Coleman has been both an on- and off-camera consultant to Travel Channel’s “Weird Travels,” History Channel’s “Deepsea Mysteries,” NBC-TV’s “Unsolved Mysteries,” A & E’s “Ancient Mysteries,” History Channel’s “In Search of History,” Discovery Channel’s “In the Unknown, ” Discovery Science Channel’s “Critical Eye,” History Channel’s “Deep Sea Detectives,” Animal Planet’s “Animal X,” Discovery Kids’ “Mystery Hunters,” and Animal Planet’s “Twisted Tales,” and other reality-based programs such as “Current Affairs” and “Evening Magazine.” In 2000, he served as the Senior Series Consultant to the new “In Search Of…” program which was broadcast on Sci-Fi Network.
During 2008-2009, Coleman has become a frequent interviewee and behind-the-scenes consultant for History’s website and broadcast episodes of “MonsterQuest.”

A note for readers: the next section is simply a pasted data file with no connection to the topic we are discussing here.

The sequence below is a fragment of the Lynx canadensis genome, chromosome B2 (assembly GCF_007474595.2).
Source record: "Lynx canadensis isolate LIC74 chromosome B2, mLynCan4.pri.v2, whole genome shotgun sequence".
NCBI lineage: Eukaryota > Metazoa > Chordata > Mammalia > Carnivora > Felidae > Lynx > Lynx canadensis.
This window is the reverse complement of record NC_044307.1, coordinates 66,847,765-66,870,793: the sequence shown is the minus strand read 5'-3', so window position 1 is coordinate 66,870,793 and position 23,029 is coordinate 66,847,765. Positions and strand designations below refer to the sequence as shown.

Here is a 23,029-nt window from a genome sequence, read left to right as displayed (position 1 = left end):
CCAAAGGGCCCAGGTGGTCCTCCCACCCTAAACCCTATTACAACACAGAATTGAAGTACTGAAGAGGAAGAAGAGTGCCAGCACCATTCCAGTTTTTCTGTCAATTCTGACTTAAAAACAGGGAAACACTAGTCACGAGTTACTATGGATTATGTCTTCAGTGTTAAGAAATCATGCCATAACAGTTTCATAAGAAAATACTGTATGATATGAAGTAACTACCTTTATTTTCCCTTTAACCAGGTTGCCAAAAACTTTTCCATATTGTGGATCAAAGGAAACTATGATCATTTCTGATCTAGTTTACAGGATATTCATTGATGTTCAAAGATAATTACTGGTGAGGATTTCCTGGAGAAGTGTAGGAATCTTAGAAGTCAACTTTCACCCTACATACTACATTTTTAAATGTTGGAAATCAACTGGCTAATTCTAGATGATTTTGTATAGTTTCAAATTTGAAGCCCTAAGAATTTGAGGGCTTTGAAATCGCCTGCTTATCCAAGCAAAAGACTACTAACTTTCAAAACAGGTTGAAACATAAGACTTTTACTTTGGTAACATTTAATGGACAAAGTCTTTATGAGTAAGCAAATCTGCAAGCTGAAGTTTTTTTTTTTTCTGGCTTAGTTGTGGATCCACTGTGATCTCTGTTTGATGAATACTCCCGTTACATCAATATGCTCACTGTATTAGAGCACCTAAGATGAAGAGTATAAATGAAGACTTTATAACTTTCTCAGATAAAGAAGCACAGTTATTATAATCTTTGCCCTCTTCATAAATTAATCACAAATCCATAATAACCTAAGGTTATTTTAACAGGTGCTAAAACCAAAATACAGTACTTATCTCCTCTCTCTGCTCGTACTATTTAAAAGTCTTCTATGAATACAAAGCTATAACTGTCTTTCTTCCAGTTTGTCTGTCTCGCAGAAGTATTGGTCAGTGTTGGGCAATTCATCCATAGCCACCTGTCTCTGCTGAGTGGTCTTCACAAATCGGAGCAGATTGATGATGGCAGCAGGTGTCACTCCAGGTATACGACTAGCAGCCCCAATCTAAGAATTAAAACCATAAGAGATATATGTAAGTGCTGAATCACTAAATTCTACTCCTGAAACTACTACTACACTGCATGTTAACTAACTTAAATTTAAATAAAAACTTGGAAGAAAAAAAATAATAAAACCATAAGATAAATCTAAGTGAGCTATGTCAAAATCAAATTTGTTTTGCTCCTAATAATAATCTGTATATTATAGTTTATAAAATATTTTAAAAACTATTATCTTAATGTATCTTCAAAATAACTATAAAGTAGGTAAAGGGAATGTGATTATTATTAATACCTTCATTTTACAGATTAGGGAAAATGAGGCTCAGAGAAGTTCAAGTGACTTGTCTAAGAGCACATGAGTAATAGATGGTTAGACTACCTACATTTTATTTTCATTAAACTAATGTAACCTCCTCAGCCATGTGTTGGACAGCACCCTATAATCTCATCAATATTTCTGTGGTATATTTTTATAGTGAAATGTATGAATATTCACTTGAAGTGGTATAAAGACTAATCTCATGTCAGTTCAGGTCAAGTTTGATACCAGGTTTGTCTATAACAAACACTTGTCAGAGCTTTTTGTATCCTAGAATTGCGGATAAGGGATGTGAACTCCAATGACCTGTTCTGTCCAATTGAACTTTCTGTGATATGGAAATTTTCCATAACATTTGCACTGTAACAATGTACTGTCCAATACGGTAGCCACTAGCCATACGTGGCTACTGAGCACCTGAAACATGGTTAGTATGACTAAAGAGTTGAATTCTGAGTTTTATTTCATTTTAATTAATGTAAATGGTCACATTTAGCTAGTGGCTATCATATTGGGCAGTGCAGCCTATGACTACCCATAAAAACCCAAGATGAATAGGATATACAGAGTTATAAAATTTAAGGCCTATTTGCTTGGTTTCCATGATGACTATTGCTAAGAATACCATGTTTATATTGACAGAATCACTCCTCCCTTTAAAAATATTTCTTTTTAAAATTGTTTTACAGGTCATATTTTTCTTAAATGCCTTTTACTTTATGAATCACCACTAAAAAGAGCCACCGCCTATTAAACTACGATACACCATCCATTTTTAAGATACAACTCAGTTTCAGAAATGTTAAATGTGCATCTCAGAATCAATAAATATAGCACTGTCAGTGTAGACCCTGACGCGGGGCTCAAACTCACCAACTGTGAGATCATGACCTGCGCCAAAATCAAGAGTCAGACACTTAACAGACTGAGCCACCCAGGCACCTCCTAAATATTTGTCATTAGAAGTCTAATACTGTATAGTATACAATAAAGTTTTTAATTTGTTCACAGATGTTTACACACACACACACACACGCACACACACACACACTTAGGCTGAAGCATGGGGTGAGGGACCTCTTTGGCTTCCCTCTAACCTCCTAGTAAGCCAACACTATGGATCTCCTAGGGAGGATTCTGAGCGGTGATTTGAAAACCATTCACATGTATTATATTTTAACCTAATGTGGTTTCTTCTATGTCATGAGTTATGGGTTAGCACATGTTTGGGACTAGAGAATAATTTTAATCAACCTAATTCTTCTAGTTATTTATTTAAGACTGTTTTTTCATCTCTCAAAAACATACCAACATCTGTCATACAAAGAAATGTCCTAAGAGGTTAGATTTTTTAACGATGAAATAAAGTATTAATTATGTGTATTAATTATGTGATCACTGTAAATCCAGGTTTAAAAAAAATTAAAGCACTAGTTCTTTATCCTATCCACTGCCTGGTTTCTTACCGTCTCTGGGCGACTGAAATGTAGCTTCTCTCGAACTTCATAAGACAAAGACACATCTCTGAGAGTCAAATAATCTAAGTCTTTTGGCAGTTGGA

In 2009, he appeared on the “Paul O’Grady Show” on London’s ITV-4 and in Animal Planet’s “Beasts of the Bible.”
After penning magazine articles during the late 1960s and early 1970s, Coleman wrote two books with Jerome Clark, The Unidentified (1975) and Creatures of the Outer Edge (1978), (both published by Warner Books – and since republished by Anomalist Books in 2006, with a new introduction).
In the 1980s, Coleman wrote Mysterious America (1983), Curious Encounters (1985), and Tom Slick and the Search for the Yeti (1989), all bestsellers for Faber and Faber.
In 1999, Loren Coleman co-authored two books: one with Patrick Huyghe entitled The Field Guide to Bigfoot, Yeti, and Other Mystery Primates Worldwide (Avon/Harper Collins); the other with Jerome Clark, Cryptozoology A to Z: The Encyclopedia of Loch Monsters, Sasquatch, Chupacabras, and Other Authentic Mysteries of Nature (Simon and Schuster/Fireside).
Coleman’s Mysterious America: The Revised Edition (2001), was published by Paraview Press.
After Coleman wrote an introduction to the republished Hunt for the Buru for Linden Press, they published in 2002, the updated biography, Tom Slick: True Life Encounters in Cryptozoology.